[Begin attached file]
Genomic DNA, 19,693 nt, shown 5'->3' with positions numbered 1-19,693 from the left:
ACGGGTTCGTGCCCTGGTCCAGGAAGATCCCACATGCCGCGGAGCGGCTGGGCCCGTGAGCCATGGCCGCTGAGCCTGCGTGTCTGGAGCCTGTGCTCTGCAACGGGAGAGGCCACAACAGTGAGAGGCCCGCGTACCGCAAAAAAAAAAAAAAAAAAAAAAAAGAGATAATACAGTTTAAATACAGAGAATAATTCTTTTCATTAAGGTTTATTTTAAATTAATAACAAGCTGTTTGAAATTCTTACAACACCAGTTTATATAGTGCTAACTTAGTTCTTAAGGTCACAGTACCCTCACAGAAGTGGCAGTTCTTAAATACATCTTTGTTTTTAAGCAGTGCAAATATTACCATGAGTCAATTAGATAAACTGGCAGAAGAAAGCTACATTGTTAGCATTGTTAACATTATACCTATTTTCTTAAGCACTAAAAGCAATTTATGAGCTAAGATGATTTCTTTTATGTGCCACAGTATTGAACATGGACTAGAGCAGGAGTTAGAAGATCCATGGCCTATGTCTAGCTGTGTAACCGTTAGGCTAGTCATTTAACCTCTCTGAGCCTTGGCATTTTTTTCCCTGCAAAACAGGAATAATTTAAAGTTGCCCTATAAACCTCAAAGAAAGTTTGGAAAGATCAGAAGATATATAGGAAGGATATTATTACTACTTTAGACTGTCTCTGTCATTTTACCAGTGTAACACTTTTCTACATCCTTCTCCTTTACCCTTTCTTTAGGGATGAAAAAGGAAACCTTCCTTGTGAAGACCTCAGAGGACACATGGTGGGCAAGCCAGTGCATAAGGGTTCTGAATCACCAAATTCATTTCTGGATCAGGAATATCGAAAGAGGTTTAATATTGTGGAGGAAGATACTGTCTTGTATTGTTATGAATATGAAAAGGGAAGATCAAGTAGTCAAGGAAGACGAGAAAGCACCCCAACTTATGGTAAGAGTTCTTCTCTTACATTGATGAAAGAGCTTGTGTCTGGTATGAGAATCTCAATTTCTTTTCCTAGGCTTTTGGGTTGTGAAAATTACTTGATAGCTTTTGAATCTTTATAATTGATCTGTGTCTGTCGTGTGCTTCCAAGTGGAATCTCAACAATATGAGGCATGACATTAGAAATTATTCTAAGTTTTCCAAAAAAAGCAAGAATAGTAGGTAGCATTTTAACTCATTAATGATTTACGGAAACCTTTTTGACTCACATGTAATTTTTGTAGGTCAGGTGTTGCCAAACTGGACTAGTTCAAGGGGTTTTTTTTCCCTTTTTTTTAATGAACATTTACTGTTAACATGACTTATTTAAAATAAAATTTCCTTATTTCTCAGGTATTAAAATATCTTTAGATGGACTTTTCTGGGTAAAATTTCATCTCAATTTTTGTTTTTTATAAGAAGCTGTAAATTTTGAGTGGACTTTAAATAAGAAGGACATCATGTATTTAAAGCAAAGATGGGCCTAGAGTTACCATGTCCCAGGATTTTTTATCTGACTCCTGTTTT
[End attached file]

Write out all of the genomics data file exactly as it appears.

Genomic DNA, 19,693 nt, shown 5'->3' with positions numbered 1-19,693 from the left:
ACGGGTTCGTGCCCTGGTCCAGGAAGATCCCACATGCCGCGGAGCGGCTGGGCCCGTGAGCCATGGCCGCTGAGCCTGCGTGTCTGGAGCCTGTGCTCTGCAACGGGAGAGGCCACAACAGTGAGAGGCCCGCGTACCGCAAAAAAAAAAAAAAAAAAAAAAAAGAGATAATACAGTTTAAATACAGAGAATAATTCTTTTCATTAAGGTTTATTTTAAATTAATAACAAGCTGTTTGAAATTCTTACAACACCAGTTTATATAGTGCTAACTTAGTTCTTAAGGTCACAGTACCCTCACAGAAGTGGCAGTTCTTAAATACATCTTTGTTTTTAAGCAGTGCAAATATTACCATGAGTCAATTAGATAAACTGGCAGAAGAAAGCTACATTGTTAGCATTGTTAACATTATACCTATTTTCTTAAGCACTAAAAGCAATTTATGAGCTAAGATGATTTCTTTTATGTGCCACAGTATTGAACATGGACTAGAGCAGGAGTTAGAAGATCCATGGCCTATGTCTAGCTGTGTAACCGTTAGGCTAGTCATTTAACCTCTCTGAGCCTTGGCATTTTTTTCCCTGCAAAACAGGAATAATTTAAAGTTGCCCTATAAACCTCAAAGAAAGTTTGGAAAGATCAGAAGATATATAGGAAGGATATTATTACTACTTTAGACTGTCTCTGTCATTTTACCAGTGTAACACTTTTCTACATCCTTCTCCTTTACCCTTTCTTTAGGGATGAAAAAGGAAACCTTCCTTGTGAAGACCTCAGAGGACACATGGTGGGCAAGCCAGTGCATAAGGGTTCTGAATCACCAAATTCATTTCTGGATCAGGAATATCGAAAGAGGTTTAATATTGTGGAGGAAGATACTGTCTTGTATTGTTATGAATATGAAAAGGGAAGATCAAGTAGTCAAGGAAGACGAGAAAGCACCCCAACTTATGGTAAGAGTTCTTCTCTTACATTGATGAAAGAGCTTGTGTCTGGTATGAGAATCTCAATTTCTTTTCCTAGGCTTTTGGGTTGTGAAAATTACTTGATAGCTTTTGAATCTTTATAATTGATCTGTGTCTGTCGTGTGCTTCCAAGTGGAATCTCAACAATATGAGGCATGACATTAGAAATTATTCTAAGTTTTCCAAAAAAAGCAAGAATAGTAGGTAGCATTTTAACTCATTAATGATTTACGGAAACCTTTTTGACTCACATGTAATTTTTGTAGGTCAGGTGTTGCCAAACTGGACTAGTTCAAGGGGTTTTTTTTCCCTTTTTTTTAATGAACATTTACTGTTAACATGACTTATTTAAAATAAAATTTCCTTATTTCTCAGGTATTAAAATATCTTTAGATGGACTTTTCTGGGTAAAATTTCATCTCAATTTTTGTTTTTTATAAGAAGCTGTAAATTTTGAGTGGACTTTAAATAAGAAGGACATCATGTATTTAAAGCAAAGATGGGCCTAGAGTTACCATGTCCCAGGATTTTTTATCTGACTCCTGTTTT